New Horizons in Regional Science series
Edited by Bernard Fingleton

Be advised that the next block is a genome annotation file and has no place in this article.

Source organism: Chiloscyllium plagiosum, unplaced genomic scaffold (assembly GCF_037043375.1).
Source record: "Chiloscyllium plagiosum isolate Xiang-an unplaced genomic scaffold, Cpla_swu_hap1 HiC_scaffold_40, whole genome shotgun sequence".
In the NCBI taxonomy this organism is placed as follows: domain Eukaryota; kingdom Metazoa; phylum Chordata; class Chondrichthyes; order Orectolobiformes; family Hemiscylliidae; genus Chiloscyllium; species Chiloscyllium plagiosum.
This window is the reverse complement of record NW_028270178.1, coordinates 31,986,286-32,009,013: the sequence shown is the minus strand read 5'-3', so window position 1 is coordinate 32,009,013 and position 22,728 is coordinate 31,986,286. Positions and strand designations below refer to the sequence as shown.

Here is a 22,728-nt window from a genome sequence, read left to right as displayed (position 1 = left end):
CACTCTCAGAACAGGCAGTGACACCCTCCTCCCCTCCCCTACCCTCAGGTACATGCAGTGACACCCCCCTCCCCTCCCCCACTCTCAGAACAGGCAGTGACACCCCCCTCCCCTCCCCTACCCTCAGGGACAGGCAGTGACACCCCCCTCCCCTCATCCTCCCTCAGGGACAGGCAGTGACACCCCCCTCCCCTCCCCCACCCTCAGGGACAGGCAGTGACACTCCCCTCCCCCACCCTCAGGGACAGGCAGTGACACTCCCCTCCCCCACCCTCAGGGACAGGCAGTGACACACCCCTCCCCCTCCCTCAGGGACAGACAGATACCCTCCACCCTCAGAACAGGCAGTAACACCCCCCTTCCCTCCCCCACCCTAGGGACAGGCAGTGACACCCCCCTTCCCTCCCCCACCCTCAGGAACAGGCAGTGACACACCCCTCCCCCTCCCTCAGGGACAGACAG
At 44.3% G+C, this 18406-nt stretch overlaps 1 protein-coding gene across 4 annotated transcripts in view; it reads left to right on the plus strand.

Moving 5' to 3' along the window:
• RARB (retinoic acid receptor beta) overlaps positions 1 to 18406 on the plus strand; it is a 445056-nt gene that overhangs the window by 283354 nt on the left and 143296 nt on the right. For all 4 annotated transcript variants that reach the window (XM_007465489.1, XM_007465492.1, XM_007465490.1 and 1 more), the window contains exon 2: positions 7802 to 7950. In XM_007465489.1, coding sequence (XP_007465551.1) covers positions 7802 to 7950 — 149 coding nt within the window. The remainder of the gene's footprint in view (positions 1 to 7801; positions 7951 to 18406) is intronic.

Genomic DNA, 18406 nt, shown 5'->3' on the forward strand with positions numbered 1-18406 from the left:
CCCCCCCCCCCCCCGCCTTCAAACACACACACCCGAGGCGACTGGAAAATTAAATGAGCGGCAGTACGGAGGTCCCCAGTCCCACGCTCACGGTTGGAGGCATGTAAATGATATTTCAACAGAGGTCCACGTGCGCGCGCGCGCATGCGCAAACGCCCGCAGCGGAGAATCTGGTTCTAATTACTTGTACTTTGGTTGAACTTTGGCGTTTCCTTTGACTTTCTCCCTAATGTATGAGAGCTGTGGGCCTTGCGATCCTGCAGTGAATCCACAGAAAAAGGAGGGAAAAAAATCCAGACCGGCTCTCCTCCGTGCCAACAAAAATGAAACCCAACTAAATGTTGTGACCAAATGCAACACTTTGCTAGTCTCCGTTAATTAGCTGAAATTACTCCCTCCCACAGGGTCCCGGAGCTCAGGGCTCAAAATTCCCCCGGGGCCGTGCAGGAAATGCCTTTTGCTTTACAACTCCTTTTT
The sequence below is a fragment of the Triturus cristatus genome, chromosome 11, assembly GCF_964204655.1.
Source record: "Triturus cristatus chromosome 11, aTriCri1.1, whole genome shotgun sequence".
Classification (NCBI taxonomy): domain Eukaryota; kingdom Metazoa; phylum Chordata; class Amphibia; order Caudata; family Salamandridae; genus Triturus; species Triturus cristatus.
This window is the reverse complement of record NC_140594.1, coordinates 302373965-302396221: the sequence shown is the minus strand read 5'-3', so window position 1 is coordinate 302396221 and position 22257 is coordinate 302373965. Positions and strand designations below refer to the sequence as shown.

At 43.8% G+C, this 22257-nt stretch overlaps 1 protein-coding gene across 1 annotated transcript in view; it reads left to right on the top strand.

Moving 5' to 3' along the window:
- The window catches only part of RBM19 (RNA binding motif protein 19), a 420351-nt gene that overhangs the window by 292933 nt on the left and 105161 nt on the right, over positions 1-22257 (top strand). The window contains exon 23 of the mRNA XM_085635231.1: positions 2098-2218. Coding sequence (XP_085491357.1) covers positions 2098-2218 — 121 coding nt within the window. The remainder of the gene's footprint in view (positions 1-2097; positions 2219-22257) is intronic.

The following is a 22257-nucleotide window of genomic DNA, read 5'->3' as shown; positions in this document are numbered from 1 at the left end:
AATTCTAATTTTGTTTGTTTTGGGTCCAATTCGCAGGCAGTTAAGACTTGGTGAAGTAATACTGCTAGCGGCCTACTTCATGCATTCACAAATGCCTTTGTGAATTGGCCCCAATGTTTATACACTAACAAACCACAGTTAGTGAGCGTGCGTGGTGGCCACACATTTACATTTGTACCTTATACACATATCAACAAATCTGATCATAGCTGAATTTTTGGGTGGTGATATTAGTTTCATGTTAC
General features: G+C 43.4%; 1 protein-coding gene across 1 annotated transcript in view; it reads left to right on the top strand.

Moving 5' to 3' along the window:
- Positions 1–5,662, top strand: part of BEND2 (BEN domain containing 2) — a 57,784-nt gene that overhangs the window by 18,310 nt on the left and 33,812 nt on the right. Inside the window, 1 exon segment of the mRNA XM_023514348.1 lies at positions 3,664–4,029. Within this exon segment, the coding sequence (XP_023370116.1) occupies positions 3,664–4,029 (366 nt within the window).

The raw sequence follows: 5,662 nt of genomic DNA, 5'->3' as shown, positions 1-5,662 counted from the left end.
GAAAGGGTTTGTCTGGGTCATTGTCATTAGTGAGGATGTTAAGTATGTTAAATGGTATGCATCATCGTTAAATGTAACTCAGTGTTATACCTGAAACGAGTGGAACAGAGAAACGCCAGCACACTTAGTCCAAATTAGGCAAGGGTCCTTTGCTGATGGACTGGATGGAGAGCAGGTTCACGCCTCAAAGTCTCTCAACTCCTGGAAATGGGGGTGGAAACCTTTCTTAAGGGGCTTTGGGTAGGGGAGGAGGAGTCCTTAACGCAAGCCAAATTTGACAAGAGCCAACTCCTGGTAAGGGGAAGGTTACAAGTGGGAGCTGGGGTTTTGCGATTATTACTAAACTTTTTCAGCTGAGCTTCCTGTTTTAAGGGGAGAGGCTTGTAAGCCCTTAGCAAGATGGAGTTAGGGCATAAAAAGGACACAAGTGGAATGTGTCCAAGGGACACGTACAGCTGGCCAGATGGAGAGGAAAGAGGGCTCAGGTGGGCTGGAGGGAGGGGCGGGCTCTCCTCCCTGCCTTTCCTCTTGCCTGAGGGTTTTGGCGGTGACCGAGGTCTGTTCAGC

John Dewhurst and Philip McCann INTRODUCTION In this chapter we investigate the relationship between the size of an area and the extent of its industrial specialization. Much recent literature in regional economics and new economic geography suggests that certain patterns of industrial specialization, and by implication, regional trade, will be empirically evident within the spatial economy. In particular, renewed theoretical interest on the role played by agglomeration economies in determining the patterns of regional specialization, has also led to the development of new empirical eﬀorts aimed at identifying such agglomeration eﬀects. However, a fundamental point that has been largely overlooked in the literature on agglomeration is the fact that the outcomes of these empirical exercises may themselves also be aﬀected by our chosen spatial units of analysis. As such, it is necessary to be rather cautious where empirical evidence is used to support theoretical arguments of agglomeration externalities. In order to discuss the relationship between the size of a region and its level of specialization we analyse UK sectoral employment data at a variety of diﬀerent levels of spatial aggregation. This allows us to distinguish the eﬀect of regional size on measures of industrial specialization from those related to agglomeration economies. In the following sections we outline how this issue is generally understood by researchers. In Section 7.2 we explain the general understanding in the literature regarding the relationship between employment specialization, density and agglomeration eﬀects. In Section 7.3 we focus on the problematic...
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